•  primary health care;
  • Korean immigrants;
  • culturally sensitive care;
  • sustainability;
  • public health nursing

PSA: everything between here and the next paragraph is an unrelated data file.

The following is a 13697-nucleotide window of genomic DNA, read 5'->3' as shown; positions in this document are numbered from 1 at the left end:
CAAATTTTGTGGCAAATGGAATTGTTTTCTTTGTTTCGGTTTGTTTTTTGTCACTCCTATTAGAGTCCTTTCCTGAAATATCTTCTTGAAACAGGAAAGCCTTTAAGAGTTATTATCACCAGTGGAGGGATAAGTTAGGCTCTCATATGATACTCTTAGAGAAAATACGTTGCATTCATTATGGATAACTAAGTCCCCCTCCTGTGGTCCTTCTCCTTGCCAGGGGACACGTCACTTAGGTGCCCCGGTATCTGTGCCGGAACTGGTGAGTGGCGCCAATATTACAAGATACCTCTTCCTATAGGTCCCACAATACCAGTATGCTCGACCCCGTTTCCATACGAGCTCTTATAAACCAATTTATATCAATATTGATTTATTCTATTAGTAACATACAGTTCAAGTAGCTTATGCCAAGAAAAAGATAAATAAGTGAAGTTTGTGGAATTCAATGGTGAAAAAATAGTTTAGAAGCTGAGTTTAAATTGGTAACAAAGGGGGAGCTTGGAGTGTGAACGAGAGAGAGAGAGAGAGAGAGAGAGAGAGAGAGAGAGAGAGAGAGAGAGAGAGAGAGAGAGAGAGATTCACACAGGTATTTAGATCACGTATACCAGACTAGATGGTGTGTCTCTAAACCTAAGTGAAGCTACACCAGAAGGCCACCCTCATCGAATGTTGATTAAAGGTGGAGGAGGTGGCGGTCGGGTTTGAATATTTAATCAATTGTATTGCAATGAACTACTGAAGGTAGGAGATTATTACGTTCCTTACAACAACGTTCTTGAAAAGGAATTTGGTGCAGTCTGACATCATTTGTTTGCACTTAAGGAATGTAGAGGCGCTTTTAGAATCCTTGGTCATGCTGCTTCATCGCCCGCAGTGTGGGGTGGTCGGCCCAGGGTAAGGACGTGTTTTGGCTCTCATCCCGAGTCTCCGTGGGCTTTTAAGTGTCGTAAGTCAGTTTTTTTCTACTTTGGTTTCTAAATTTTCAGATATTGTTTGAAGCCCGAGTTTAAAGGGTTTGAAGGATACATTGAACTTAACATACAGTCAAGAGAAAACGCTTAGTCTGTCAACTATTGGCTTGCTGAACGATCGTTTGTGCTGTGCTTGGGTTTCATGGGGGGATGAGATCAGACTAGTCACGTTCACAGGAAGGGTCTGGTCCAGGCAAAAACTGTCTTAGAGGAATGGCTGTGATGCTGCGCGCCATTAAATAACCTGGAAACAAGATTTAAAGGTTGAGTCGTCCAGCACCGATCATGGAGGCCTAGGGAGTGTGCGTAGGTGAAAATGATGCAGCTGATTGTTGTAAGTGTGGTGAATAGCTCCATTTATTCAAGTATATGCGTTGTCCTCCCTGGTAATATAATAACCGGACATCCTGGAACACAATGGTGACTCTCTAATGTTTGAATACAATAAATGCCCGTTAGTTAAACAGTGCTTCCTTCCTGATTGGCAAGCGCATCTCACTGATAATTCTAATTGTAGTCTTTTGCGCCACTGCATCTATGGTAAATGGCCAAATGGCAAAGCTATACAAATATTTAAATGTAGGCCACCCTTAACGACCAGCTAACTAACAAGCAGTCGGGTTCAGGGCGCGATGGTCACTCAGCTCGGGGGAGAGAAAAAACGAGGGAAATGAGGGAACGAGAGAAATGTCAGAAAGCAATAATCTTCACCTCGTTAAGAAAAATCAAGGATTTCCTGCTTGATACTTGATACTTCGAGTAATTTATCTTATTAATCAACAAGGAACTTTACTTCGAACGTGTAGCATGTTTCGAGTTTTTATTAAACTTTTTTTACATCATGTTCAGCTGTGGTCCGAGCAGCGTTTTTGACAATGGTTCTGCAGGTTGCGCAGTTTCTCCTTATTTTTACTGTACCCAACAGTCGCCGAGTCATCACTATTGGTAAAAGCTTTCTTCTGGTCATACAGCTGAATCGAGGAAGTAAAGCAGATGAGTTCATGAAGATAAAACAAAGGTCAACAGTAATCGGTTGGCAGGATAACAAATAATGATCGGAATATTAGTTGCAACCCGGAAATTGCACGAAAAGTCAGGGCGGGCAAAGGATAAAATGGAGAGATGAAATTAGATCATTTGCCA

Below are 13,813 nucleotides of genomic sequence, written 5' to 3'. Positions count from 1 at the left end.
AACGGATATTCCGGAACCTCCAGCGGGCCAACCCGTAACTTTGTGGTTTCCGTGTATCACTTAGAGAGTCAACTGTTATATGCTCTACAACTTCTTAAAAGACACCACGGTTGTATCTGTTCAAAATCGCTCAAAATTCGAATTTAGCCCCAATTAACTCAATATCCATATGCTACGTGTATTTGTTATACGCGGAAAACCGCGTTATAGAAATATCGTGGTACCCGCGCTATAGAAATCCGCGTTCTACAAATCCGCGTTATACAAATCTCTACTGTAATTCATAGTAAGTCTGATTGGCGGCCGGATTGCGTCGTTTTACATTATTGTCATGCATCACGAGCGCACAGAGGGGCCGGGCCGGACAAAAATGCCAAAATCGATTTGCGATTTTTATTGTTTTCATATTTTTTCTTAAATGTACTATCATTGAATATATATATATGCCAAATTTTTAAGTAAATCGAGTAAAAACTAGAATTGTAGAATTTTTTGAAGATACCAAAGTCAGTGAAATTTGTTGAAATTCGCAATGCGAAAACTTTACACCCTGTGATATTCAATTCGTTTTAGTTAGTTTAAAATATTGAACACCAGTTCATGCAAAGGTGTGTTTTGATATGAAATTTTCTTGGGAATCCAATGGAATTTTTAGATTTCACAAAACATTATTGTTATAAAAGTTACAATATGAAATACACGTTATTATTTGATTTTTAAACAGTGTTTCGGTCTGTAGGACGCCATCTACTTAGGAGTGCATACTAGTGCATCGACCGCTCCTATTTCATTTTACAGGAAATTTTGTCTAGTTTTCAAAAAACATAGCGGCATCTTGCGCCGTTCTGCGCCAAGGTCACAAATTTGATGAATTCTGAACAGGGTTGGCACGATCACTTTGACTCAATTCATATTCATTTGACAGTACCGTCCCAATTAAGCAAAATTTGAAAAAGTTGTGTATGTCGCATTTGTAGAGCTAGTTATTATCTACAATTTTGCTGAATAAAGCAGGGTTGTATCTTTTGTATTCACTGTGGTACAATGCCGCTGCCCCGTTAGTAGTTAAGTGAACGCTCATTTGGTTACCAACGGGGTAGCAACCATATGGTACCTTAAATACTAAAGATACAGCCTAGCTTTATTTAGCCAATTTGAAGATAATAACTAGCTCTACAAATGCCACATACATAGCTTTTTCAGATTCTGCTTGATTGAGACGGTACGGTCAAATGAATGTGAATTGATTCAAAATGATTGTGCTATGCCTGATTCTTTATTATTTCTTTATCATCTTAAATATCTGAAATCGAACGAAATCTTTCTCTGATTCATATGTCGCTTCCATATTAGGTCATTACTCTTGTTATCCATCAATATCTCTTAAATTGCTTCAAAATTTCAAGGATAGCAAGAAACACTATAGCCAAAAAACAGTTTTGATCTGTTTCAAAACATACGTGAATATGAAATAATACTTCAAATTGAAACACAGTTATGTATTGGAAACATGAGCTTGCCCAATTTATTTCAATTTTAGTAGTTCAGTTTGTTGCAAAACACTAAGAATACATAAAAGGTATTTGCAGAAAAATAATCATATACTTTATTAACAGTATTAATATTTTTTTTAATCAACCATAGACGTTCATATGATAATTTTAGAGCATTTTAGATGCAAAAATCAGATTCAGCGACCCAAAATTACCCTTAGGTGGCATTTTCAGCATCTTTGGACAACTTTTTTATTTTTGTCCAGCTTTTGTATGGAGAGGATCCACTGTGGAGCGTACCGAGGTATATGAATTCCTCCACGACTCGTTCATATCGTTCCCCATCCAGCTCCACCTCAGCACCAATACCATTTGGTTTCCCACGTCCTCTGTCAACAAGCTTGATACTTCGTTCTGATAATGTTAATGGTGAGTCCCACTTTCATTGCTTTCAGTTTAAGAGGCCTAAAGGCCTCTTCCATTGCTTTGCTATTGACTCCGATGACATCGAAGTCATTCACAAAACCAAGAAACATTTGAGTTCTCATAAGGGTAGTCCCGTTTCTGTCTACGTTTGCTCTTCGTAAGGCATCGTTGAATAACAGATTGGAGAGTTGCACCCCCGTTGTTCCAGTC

This report describes a 4-year long bilingual interdisciplinary primary health care project that was designed to make culturally sensitive services available to underserved Korean immigrants in Chicago. It also describes some of the particular needs of this population and the strategies that the project staff adopted to identify and address the population's mental health needs. The project reflected the successful collaborative efforts of four participating principals: the Korean community, the University of Illinois at Chicago College of Nursing, the Chicago Department of Public Health, and the W. K. Kellogg Foundation. The model of service demonstrated in the project paired a bilingual advanced practice nurse, a certified family nurse practitioner, with a bilingual community advocate to conduct a program emphasizing community outreach and health promotion and prevention. A bilingual physician provided consultation for the nurse and attended to patients in need of medical care. Patients were referred to bilingual community social service agencies for assistance with a variety of other problems. A central goal of the project was for the services developed during its course to be assimilated into the regular programming of the Chicago Department of Public Health, a goal that was achieved. Finally, some of the challenges of introducing role change into an organization are discussed.